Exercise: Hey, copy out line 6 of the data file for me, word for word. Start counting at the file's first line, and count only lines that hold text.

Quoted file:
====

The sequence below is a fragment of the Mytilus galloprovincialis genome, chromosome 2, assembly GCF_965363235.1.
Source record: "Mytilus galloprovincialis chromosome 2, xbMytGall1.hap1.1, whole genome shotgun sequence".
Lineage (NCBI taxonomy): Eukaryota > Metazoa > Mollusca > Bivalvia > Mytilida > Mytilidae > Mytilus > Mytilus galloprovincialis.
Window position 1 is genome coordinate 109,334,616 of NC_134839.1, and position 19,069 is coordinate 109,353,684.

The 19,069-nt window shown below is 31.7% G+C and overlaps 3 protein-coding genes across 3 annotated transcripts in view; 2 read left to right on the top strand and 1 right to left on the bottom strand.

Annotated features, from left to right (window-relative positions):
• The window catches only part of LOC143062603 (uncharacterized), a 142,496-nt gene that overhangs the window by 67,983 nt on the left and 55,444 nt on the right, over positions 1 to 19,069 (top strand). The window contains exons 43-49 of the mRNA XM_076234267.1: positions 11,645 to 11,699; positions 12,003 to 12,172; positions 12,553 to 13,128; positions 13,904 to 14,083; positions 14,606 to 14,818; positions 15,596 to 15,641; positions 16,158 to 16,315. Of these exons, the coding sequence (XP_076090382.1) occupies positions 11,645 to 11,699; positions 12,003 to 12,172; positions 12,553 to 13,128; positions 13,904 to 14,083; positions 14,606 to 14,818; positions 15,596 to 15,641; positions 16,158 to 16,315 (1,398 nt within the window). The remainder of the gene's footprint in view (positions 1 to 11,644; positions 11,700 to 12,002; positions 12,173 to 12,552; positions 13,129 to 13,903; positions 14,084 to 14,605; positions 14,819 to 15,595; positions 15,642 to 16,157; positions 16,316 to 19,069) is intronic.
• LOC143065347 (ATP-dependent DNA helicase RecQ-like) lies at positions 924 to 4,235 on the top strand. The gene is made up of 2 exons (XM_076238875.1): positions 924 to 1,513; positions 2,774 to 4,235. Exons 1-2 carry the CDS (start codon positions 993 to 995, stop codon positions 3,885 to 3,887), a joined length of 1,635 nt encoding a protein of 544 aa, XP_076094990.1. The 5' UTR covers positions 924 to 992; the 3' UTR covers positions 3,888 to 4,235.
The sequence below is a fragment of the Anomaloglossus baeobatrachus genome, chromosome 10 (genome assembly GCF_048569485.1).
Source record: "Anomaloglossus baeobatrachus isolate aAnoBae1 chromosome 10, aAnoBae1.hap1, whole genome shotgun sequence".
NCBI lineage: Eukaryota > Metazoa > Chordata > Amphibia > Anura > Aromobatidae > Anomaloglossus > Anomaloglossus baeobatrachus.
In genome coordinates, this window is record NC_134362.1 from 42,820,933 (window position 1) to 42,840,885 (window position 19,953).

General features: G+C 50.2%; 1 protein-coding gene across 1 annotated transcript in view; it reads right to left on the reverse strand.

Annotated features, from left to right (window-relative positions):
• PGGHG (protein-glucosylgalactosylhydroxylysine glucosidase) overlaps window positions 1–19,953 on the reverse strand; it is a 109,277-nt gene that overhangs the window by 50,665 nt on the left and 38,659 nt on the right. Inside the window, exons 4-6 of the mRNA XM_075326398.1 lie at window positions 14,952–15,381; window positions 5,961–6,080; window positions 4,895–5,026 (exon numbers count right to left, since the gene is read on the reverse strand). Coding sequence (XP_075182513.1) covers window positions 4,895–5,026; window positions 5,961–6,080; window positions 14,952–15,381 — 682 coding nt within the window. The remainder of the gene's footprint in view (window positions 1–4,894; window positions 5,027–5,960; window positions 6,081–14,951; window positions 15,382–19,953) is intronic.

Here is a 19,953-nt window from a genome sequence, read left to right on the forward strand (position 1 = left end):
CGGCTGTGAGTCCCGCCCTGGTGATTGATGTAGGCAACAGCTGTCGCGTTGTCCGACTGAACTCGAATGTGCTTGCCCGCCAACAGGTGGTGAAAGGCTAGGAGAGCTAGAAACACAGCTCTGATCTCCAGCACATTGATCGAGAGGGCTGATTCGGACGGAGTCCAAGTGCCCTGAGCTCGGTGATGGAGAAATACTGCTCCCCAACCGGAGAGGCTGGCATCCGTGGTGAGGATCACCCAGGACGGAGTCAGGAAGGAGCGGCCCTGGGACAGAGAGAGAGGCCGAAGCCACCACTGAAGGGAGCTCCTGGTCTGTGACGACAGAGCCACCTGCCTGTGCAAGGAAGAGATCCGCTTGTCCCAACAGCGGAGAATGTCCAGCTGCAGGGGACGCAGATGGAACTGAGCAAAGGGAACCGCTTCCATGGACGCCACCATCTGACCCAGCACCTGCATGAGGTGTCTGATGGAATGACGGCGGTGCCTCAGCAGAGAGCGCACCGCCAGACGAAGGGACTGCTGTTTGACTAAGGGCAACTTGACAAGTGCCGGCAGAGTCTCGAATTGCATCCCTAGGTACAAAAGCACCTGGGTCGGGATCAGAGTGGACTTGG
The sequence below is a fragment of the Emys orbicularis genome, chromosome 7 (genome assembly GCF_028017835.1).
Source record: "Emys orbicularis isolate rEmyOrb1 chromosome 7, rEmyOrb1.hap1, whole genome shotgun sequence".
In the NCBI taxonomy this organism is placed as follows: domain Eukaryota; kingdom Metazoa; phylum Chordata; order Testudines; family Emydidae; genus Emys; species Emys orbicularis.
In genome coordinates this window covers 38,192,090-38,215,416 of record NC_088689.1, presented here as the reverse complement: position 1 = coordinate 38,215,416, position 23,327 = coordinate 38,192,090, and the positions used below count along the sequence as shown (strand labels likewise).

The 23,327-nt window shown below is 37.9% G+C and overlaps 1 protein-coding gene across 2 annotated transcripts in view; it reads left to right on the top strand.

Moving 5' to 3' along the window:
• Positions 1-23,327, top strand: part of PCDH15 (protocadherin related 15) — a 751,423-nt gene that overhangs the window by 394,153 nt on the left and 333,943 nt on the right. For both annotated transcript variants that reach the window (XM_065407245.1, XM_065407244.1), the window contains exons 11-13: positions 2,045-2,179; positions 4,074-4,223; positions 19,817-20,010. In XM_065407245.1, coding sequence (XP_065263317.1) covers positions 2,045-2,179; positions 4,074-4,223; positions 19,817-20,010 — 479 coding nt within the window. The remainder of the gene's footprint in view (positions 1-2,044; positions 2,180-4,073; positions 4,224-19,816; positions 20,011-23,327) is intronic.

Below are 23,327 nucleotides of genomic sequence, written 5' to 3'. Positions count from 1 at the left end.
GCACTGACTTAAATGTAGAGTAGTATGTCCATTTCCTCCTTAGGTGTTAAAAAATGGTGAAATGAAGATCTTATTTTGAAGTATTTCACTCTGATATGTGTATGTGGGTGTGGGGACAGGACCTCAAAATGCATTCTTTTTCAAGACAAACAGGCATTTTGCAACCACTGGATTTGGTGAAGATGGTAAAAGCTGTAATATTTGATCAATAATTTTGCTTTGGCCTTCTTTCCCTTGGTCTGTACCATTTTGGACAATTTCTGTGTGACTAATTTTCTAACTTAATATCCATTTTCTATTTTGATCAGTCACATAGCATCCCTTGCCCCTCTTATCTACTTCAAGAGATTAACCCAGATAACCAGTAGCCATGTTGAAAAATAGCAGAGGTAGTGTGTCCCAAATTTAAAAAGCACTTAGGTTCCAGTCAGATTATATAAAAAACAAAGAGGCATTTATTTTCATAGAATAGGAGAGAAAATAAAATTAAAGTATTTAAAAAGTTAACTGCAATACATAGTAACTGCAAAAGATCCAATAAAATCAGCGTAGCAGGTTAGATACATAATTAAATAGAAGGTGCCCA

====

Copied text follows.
Annotated features, from left to right (window-relative positions):